Mikaelyan said to have a strong Armenian nation it is vital to have strong Diaspora communities. He said Armenians in Russia are doing just that by cooperating, publishing books and helping one another financially.

Sona Yacoubian, head of the California delegation, said there are now 1 million Armenians in that state. She said that one of the problems in California was that “every two Armenian has its own group, without a vision on how to advance the national cause. Mrs. Yacoubian also expressed her displeasure with Armenian media for failing to report on NCWA activities. She said that Keghart.com is one of the few media outlets which covered NCWA news. Armenian media’s failure results in Armenian youths’ ignorance of the NGO’s activities, she said.

Robert Malkhasian, a lawyer specializing in international rights and a professor at the Buenos Aires University, said the Falkland islands conflict between Britain and Argentina offers an opportunity for Artsakh to present its case for independence. He explained that residents of the islands are demanding the right for self-determination. When the issue is tabled at the United Nations Artsakh must grab the opportunity and present its case for independence.

Arakadz Akhoyan, member of RA National Assembly, said that because of international economic crisis Turkey and the Middle Eastern states are facing new realities. Akhoyan, who has done an extensive tour of Western Armenia in the past year, said Turkey and some Middle Eastern countries might split apart because of ethnic and religious tensions. Almost half of Turkey’s population is Kurdish, Alevi, and other ethnic minorities. They all have a high level of ethnic consciousness, said the Armenian member of parliament. Turkey is combating this reality through New Ottomanism and through a “divide and conquer” strategy. These developments provide big opportunities for Armenian demands, he said. “Therefore, in the next six months there is the possibility for concrete activities to get closer to a permanent solution.” He also saw an opportunity in working with Turkish civil society. He said it is vital that Armenians cooperate with Kurds and other ethnic minorities who live in Asia Minor because through them the Armenians can find effective spokesmen.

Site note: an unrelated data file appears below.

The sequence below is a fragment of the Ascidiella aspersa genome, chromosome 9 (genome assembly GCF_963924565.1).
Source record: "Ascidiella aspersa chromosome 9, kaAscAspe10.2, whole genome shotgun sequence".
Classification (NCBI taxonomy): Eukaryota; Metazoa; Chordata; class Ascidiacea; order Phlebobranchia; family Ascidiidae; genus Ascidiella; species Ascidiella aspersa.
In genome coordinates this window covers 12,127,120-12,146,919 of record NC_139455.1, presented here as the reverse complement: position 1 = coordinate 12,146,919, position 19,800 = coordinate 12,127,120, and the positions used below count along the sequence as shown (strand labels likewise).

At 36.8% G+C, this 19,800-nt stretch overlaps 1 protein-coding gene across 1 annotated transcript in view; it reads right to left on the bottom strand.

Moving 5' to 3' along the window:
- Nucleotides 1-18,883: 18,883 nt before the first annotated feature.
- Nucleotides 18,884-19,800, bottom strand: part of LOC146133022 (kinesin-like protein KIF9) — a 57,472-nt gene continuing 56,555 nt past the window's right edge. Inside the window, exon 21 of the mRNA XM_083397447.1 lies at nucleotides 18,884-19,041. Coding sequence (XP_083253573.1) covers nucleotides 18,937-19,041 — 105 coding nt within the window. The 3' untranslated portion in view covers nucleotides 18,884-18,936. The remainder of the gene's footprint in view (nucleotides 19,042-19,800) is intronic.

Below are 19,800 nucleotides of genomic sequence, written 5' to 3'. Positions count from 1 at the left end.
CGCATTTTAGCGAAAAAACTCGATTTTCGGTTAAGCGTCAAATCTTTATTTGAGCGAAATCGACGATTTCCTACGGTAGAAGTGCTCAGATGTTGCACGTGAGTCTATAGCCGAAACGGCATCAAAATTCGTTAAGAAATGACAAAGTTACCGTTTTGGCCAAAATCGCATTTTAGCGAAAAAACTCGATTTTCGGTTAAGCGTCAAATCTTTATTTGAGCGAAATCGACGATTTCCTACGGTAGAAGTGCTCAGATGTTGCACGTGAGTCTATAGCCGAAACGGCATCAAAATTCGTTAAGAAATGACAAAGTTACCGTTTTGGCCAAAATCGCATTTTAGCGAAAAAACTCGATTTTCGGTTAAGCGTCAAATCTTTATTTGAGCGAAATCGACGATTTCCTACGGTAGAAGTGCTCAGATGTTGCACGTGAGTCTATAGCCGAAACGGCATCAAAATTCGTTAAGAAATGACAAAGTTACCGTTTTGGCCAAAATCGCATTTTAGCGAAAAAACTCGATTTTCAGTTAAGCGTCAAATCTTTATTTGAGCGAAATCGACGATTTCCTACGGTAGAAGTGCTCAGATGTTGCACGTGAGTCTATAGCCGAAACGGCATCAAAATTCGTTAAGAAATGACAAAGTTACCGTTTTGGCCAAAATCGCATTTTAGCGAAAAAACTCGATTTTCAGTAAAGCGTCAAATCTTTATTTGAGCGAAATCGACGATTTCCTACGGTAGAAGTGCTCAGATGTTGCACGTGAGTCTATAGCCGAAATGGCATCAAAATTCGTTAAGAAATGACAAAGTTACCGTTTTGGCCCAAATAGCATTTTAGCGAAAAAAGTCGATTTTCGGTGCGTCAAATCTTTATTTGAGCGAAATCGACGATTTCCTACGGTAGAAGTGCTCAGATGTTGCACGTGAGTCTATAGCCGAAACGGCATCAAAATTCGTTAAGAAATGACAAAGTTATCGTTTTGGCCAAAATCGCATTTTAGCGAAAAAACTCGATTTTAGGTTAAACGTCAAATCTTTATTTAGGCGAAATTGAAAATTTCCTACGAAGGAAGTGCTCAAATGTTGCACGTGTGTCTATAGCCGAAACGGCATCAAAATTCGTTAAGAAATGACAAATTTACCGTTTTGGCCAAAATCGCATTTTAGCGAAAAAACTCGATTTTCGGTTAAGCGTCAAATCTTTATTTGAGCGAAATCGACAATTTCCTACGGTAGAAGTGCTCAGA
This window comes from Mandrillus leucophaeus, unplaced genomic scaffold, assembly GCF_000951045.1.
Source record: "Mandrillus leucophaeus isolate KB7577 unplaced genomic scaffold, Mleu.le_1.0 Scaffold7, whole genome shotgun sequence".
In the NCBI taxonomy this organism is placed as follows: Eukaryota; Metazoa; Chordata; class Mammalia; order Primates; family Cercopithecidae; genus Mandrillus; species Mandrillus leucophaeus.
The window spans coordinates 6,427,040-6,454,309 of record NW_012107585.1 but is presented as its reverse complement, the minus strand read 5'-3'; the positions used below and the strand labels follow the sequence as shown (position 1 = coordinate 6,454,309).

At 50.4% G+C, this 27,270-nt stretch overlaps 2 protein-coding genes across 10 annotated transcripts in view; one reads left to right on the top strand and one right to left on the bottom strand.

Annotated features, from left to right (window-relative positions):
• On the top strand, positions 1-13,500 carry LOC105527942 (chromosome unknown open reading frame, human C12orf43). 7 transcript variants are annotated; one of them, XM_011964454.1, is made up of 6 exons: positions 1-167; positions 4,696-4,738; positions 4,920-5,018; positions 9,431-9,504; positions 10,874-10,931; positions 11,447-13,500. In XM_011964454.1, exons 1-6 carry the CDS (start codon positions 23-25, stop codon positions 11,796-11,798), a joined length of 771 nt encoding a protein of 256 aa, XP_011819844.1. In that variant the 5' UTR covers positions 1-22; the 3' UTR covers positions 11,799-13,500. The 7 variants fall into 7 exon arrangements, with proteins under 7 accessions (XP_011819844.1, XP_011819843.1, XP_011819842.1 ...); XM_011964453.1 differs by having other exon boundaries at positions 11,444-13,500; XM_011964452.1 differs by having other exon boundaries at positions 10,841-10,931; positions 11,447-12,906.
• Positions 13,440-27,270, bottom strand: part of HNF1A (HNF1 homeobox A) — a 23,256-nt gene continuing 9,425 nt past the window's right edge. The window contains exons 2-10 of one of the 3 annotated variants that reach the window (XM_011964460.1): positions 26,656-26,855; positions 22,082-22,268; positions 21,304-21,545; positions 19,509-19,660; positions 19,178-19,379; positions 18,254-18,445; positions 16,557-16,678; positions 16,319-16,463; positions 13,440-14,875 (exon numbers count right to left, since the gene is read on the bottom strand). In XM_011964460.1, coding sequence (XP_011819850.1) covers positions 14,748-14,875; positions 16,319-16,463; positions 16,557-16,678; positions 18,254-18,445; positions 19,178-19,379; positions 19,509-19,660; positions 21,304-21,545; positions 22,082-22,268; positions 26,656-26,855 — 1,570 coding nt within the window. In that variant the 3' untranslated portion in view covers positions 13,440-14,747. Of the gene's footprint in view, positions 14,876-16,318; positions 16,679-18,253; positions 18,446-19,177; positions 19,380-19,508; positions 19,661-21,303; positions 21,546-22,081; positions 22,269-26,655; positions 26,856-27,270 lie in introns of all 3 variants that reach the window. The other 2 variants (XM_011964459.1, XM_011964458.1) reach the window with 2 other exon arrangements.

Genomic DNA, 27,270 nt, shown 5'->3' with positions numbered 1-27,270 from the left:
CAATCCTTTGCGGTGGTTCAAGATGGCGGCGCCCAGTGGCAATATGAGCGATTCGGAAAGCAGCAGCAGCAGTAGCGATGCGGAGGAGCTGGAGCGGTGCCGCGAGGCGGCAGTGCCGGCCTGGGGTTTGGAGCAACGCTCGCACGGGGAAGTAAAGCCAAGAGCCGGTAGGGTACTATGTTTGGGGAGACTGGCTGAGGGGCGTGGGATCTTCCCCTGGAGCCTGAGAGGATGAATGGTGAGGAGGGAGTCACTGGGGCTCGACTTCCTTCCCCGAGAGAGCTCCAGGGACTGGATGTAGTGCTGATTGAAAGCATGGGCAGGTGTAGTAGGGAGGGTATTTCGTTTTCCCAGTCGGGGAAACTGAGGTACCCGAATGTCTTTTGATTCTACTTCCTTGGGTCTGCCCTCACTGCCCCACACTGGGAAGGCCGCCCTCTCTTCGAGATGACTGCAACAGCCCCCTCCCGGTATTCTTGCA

Sevag Ardzrouni said although there is frequent talk about meeting Turkish representatives many Armenians are against such talks. He pointed out that Turkey wants to talk with Armenians and that Turkey is changing. “We should benefit from these realities,” he said. He stressed that a great deal had changed in Turkey following the slaying of Hrant Dink. As proof of a changing Turkey, Ardzrouni cited the public apology by Turkish intellectuals and the common use of the word ‘Genocide’ in Turkish. He recommended that Armenians begin lobbying in Turkey. Ardzrouni offered “practical” eight steps to achieve Armenian goals.

President Seraydarian said that in previous NCWA meetings there had been discussions about holding talks with Turkish representatives and about the nature of such negotiations. “It’s better to have links than not to have them,” he said. He added that the exchange of opinion should continue and that RA should be made familiar with such discussions.

Seraydarian welcomed recent developments whereby Armenians of Turkey, their patriarchate have had talks with the government which has resulted in the restoration and opening of Armenian churches and schools.

Vice-president Mikaelyan added that during NCWA's representatives’ meeting with the Istanbul Armenian community and patriarchate, Armenians had expressed their opposition to meeting Turkish organizations. Mikaelyan and retired General Der-Krikoryants, who visited Istanbul in the past year, said that at the Istanbul Human Rights Centre, Turks had acknowledged the Genocide without wavering. President Seraydarian pointed out it is impossible to cooperate with the Turkish government as long as Ankara doesn’t recognize the Genocide.

Meeting participants stressed the importance for NCWA to have a media relations officer, so that organization statements, announcements and activities can be transmitted to the Armenian media. They also said that the proposed NCWA website should be in Armenian, English and Russian.

General Haig Kotounjyan, who pointed that he was participating in the meeting as an individual and not as a representative of RA, outlined the recent and major and successful military maneuvers in Armenia.

Armenologist Haroutune Maroutyan, who has done extensive research on the Genocide and Armenian identity, said that in reality Turkey hasn’t changed, although it is trying to show to the world that it has changed. “Turks tell them they are negotiating with Armenians, but in reality it’s the process rather than results that interest them,” he said. The best way to inform the Turkish public about the conflict is through specialists, through TV panel discussions between Armenians and Turks, and by forcing Turks to look into their identity.

President Seraydarian explained that NCWA has made no decision, at the present time, about creating links with Turkey. He pointed out that RA had rejected the idea of a debate between Armenian and Turkish intellectuals. Delegates from Armenia expressed their concern about RA government's stand and added it would be beneficial to have such debates whereby Armenian specialists from Armenia, the Diaspora Ministry, RA Foreign ministry and Genocide scholars participate because “it's important to have a general approach to achieve success.”

While in Armenia for the annual general meeting senior NCWA officers met with RA Minister of Diaspora Hranush Hakobyan. The minister said that in the future there will be close cooperation between her ministry and the NCWA.

Following the meeting, delegates went to Dzidzernagapert to extend their respects to the victims of the Genocide of Armenians.